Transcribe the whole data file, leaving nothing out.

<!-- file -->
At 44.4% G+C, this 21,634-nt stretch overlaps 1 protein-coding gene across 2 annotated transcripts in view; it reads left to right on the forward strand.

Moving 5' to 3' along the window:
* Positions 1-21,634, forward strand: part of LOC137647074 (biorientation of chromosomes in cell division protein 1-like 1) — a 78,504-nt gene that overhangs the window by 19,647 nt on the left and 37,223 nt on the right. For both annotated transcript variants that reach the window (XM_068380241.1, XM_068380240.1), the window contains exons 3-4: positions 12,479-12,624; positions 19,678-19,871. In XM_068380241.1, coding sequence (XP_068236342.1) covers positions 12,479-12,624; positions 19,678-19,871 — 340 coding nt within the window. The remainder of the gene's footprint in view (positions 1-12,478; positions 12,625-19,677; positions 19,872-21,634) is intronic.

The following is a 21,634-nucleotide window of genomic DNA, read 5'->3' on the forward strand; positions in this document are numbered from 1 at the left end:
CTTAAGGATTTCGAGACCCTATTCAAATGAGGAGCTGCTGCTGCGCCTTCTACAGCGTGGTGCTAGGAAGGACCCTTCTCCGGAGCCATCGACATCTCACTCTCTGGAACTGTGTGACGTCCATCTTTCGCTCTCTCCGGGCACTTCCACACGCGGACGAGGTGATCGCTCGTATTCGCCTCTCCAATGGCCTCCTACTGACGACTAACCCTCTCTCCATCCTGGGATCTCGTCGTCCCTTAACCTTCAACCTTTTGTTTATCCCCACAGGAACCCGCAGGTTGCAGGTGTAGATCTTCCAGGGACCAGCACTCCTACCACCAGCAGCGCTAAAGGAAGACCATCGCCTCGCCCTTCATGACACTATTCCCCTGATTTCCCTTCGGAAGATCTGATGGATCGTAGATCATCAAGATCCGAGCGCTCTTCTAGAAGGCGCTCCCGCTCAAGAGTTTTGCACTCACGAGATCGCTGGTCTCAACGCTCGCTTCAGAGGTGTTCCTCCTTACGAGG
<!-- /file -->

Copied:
At 44.4% G+C, this 21,634-nt stretch overlaps 1 protein-coding gene across 2 annotated transcripts in view; it reads left to right on the forward strand.

Moving 5' to 3' along the window:
* Positions 1-21,634, forward strand: part of LOC137647074 (biorientation of chromosomes in cell division protein 1-like 1) — a 78,504-nt gene that overhangs the window by 19,647 nt on the left and 37,223 nt on the right. For both annotated transcript variants that reach the window (XM_068380241.1, XM_068380240.1), the window contains exons 3-4: positions 12,479-12,624; positions 19,678-19,871. In XM_068380241.1, coding sequence (XP_068236342.1) covers positions 12,479-12,624; positions 19,678-19,871 — 340 coding nt within the window. The remainder of the gene's footprint in view (positions 1-12,478; positions 12,625-19,677; positions 19,872-21,634) is intronic.

The following is a 21,634-nucleotide window of genomic DNA, read 5'->3' on the forward strand; positions in this document are numbered from 1 at the left end:
CTTAAGGATTTCGAGACCCTATTCAAATGAGGAGCTGCTGCTGCGCCTTCTACAGCGTGGTGCTAGGAAGGACCCTTCTCCGGAGCCATCGACATCTCACTCTCTGGAACTGTGTGACGTCCATCTTTCGCTCTCTCCGGGCACTTCCACACGCGGACGAGGTGATCGCTCGTATTCGCCTCTCCAATGGCCTCCTACTGACGACTAACCCTCTCTCCATCCTGGGATCTCGTCGTCCCTTAACCTTCAACCTTTTGTTTATCCCCACAGGAACCCGCAGGTTGCAGGTGTAGATCTTCCAGGGACCAGCACTCCTACCACCAGCAGCGCTAAAGGAAGACCATCGCCTCGCCCTTCATGACACTATTCCCCTGATTTCCCTTCGGAAGATCTGATGGATCGTAGATCATCAAGATCCGAGCGCTCTTCTAGAAGGCGCTCCCGCTCAAGAGTTTTGCACTCACGAGATCGCTGGTCTCAACGCTCGCTTCAGAGGTGTTCCTCCTTACGAGG